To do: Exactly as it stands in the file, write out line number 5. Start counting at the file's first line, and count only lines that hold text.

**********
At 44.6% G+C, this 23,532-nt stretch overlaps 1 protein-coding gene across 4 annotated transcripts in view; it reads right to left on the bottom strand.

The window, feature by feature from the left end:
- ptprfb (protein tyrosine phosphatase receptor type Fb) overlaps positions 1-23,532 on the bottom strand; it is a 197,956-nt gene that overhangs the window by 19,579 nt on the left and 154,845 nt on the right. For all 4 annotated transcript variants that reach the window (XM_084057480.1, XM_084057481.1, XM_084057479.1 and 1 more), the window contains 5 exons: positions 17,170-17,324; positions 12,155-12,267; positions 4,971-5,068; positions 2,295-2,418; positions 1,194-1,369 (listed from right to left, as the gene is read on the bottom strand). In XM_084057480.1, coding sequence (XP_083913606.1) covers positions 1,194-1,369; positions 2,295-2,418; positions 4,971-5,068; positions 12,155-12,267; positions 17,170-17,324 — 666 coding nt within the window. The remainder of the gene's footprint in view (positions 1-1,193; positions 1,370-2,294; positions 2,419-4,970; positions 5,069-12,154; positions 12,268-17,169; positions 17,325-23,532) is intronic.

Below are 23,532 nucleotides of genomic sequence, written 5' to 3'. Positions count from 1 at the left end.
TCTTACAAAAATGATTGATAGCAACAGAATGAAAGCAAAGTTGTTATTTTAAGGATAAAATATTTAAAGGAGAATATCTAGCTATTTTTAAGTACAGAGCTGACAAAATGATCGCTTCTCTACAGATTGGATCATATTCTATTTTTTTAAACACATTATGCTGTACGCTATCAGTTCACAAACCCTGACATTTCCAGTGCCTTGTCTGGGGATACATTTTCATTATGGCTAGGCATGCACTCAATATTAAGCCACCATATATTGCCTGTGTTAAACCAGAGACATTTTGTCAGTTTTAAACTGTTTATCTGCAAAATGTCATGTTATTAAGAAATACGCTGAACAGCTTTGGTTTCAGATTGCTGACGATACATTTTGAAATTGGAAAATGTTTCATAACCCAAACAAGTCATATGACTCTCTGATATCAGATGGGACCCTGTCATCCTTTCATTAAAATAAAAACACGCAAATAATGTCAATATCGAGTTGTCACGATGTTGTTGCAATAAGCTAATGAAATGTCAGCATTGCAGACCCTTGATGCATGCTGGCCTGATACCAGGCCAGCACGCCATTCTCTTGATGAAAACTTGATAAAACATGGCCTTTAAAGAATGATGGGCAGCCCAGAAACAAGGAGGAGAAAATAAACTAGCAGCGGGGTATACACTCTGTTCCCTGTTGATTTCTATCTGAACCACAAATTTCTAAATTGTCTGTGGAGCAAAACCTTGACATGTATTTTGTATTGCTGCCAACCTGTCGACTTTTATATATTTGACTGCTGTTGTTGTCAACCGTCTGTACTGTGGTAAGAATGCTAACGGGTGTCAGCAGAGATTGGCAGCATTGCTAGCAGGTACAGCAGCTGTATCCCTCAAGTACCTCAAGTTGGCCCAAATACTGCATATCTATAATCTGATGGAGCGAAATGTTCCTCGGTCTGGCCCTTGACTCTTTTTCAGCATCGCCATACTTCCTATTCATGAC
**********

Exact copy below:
TCTTACAAAAATGATTGATAGCAACAGAATGAAAGCAAAGTTGTTATTTTAAGGATAAAATATTTAAAGGAGAATATCTAGCTATTTTTAAGTACAGAGCTGACAAAATGATCGCTTCTCTACAGATTGGATCATATTCTATTTTTTTAAACACATTATGCTGTACGCTATCAGTTCACAAACCCTGACATTTCCAGTGCCTTGTCTGGGGATACATTTTCATTATGGCTAGGCATGCACTCAATATTAAGCCACCATATATTGCCTGTGTTAAACCAGAGACATTTTGTCAGTTTTAAACTGTTTATCTGCAAAATGTCATGTTATTAAGAAATACGCTGAACAGCTTTGGTTTCAGATTGCTGACGATACATTTTGAAATTGGAAAATGTTTCATAACCCAAACAAGTCATATGACTCTCTGATATCAGATGGGACCCTGTCATCCTTTCATTAAAATAAAAACACGCAAATAATGTCAATATCGAGTTGTCACGATGTTGTTGCAATAAGCTAATGAAATGTCAGCATTGCAGACCCTTGATGCATGCTGGCCTGATACCAGGCCAGCACGCCATTCTCTTGATGAAAACTTGATAAAACATGGCCTTTAAAGAATGATGGGCAGCCCAGAAACAAGGAGGAGAAAATAAACTAGCAGCGGGGTATACACTCTGTTCCCTGTTGATTTCTATCTGAACCACAAATTTCTAAATTGTCTGTGGAGCAAAACCTTGACATGTATTTTGTATTGCTGCCAACCTGTCGACTTTTATATATTTGACTGCTGTTGTTGTCAACCGTCTGTACTGTGGTAAGAATGCTAACGGGTGTCAGCAGAGATTGGCAGCATTGCTAGCAGGTACAGCAGCTGTATCCCTCAAGTACCTCAAGTTGGCCCAAATACTGCATATCTATAATCTGATGGAGCGAAATGTTCCTCGGTCTGGCCCTTGACTCTTTTTCAGCATCGCCATACTTCCTATTCATGAC